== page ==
Kennedy has also given the cast room to grow.  When Buddy (Brett Ambler) first appears, he’s young, naive, and frankly, musically embryonic.  When Ambler finally takes the stage at the “Winter Dance Party,” he has matured into a full fledged, confident, premiere performer.  Likewise with the Crickets (Matt Gnojek as Jerry on drums and Brian Jackson as Joe on bass).  They are older, wiser, better on their instruments, and maturing artistically, albeit in a different direction.  It’s quite a contrast to Act 1.  Kennedy has skillfully developed his characters before our eyes.

Ambler is a spitting image of Buddy, and his vocals are often indistinguishable from the original.  What Ambler adds is an unexpected wink and a smile, giving Buddy a human side that we never really knew.  Ambler is convincing as a capable business guy, and as an artist who values his music more than his fame.  Where he shines, though, is when he meets his future wife, Maria Elena (Sarah Grover).  It’s love at first sight.  Ambler turns on the charm and sweeps her off her feet.  Ambler does this despite being a geeky, bespectacled oddity, and he does it as if he doesn’t realize that he’s got some baggage.  Come to think of it, Ambler does the same thing to the audience.  He wins us over despite his lack of a Rock Star appearance and demeanor.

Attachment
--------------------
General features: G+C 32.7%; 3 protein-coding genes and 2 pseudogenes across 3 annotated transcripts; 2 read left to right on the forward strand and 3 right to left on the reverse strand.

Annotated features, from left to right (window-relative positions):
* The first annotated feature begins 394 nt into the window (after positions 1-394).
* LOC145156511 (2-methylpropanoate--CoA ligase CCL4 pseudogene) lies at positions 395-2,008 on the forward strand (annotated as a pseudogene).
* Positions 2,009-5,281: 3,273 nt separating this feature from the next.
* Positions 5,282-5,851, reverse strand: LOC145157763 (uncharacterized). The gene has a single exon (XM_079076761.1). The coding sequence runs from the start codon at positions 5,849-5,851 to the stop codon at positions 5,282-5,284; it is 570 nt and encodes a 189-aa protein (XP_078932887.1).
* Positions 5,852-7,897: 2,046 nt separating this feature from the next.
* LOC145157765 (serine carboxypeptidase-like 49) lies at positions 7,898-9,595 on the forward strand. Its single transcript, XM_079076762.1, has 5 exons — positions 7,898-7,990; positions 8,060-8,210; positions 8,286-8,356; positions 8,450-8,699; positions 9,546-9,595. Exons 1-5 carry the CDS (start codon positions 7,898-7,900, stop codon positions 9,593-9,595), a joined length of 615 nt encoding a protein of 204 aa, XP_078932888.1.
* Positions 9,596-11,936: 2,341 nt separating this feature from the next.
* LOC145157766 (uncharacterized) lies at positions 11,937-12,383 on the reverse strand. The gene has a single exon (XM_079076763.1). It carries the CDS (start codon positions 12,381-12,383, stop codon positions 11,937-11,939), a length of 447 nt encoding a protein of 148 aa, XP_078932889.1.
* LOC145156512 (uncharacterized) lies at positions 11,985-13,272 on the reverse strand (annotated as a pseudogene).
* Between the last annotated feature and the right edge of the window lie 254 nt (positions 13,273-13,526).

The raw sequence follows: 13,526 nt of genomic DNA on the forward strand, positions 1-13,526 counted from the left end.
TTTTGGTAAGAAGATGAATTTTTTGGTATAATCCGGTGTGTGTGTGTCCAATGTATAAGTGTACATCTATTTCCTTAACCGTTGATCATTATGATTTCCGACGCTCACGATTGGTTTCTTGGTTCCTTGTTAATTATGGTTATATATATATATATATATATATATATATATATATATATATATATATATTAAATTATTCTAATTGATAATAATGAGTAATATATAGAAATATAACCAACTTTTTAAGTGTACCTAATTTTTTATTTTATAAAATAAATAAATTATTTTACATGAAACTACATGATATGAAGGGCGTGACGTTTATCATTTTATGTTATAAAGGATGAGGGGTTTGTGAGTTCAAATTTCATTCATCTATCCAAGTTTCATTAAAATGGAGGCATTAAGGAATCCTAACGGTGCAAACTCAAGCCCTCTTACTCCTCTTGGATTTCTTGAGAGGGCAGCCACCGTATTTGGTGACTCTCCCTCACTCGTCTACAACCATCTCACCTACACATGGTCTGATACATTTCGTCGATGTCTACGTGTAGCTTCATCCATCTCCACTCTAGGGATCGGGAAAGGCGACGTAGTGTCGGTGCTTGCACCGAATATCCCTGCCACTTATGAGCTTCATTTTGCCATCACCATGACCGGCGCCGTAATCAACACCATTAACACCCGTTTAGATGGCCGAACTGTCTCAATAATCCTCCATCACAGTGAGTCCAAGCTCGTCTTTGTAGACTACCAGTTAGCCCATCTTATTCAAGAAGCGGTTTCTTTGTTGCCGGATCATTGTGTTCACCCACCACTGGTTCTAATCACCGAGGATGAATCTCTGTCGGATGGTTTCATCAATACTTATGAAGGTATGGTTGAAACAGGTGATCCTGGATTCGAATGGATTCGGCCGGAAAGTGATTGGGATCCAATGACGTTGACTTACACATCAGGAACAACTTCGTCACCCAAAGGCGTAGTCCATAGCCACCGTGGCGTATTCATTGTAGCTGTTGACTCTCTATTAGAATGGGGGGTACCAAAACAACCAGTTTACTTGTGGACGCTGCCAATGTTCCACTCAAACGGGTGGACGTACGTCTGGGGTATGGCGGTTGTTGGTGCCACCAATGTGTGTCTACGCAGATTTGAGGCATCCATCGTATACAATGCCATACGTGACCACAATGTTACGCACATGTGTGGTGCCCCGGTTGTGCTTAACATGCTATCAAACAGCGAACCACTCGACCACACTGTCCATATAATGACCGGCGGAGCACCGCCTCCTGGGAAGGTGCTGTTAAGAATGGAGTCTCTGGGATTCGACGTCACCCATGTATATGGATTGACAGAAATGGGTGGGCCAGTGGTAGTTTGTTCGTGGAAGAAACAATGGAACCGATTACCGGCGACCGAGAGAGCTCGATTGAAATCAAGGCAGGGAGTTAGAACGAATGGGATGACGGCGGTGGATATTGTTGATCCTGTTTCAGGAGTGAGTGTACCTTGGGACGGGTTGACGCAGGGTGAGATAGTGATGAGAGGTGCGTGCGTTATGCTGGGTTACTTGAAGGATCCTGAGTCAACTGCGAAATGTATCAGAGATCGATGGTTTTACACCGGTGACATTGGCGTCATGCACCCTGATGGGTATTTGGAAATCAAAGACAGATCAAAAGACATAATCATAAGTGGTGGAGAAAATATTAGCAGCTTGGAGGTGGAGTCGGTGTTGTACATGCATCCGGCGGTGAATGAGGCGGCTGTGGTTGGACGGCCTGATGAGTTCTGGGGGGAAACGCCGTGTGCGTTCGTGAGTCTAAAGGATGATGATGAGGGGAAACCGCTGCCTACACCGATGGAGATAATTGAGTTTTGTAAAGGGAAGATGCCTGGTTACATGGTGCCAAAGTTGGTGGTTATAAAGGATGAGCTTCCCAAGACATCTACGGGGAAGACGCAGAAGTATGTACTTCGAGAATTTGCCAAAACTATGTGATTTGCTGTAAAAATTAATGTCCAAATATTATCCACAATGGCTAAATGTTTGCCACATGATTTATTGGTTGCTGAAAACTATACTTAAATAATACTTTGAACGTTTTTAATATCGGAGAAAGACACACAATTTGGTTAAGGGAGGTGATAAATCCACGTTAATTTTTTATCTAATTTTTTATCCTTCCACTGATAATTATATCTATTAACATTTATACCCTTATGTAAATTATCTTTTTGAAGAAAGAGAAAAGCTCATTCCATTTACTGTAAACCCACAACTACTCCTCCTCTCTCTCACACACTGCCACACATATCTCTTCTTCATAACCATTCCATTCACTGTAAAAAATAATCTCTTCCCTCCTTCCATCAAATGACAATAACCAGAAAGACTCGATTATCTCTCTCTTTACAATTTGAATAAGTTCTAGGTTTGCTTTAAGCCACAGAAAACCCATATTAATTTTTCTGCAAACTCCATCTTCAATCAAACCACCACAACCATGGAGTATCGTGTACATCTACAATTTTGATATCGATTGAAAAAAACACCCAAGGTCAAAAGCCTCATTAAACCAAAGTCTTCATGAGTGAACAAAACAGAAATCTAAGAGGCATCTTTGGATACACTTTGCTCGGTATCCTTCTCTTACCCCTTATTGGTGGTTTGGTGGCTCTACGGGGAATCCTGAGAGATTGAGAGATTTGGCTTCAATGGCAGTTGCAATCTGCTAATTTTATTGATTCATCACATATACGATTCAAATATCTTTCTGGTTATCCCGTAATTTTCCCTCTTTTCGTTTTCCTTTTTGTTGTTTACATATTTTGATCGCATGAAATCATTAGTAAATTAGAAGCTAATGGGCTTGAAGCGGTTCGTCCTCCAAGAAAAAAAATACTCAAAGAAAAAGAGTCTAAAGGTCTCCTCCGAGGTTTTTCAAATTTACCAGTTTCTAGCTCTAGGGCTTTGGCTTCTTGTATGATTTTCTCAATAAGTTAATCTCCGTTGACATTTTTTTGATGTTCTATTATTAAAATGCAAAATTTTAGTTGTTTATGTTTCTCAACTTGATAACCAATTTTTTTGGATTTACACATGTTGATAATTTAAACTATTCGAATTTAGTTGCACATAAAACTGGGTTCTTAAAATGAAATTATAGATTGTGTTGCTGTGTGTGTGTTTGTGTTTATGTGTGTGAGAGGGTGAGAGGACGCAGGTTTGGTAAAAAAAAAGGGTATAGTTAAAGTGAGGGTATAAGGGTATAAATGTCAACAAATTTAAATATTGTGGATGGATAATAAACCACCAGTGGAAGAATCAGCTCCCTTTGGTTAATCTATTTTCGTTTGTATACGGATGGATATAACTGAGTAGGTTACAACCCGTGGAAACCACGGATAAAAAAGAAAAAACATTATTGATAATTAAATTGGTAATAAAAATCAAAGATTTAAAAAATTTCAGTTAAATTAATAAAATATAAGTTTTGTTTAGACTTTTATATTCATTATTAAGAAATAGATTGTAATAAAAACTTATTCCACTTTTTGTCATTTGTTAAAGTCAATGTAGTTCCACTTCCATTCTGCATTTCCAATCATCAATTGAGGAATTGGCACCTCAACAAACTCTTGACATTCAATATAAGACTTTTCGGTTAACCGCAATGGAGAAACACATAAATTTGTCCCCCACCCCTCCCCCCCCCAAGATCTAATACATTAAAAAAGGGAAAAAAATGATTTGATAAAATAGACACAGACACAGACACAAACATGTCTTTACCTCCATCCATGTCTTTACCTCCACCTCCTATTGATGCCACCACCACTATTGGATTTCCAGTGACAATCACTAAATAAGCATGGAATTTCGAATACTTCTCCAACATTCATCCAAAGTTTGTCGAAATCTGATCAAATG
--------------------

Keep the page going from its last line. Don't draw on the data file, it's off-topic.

What you might not expect, however, is how talented the secondary performers are here.  
Krisangela Washington (as Marlena Madison).
Brian Murray (who doubles as a drink server before the show) is an amazing Big Bopper.  He rocks the house with Chantilly Lace, taking command of the stage for his big number.  Robert Johnson (Tyrone) brings his silky smooth vocals to the Apollo Theatre scene.  Krisangela Washington as Marlena Madison absolutely torches the stage with her rendition of Shout at the Apollo.  Alejandro Roldan does a smoking hot La Bamba as Ritchie Valens.  Murray, Johnson, Roldan and Washington could carry a show by themselves. They stand in the shadows until they get their moments in the sun, and those four moments in the sun are unforgettable.  

Put the pieces together here, and you have a masterpiece piece of musical theater.  When you have Neal Dunfee’s orchestra, Linda Morken’s 1950’s costumes, Amy Campion’s “jukebox” set, blistering lights by Brett Maughan, perky, and sometimes frenetic choreography by Jessica Hindsley, and Wayne Kennedy’s audio design and direction, you get the whole enchilada.  Great music comes together in a true story done by a terrifically talented cast and crew.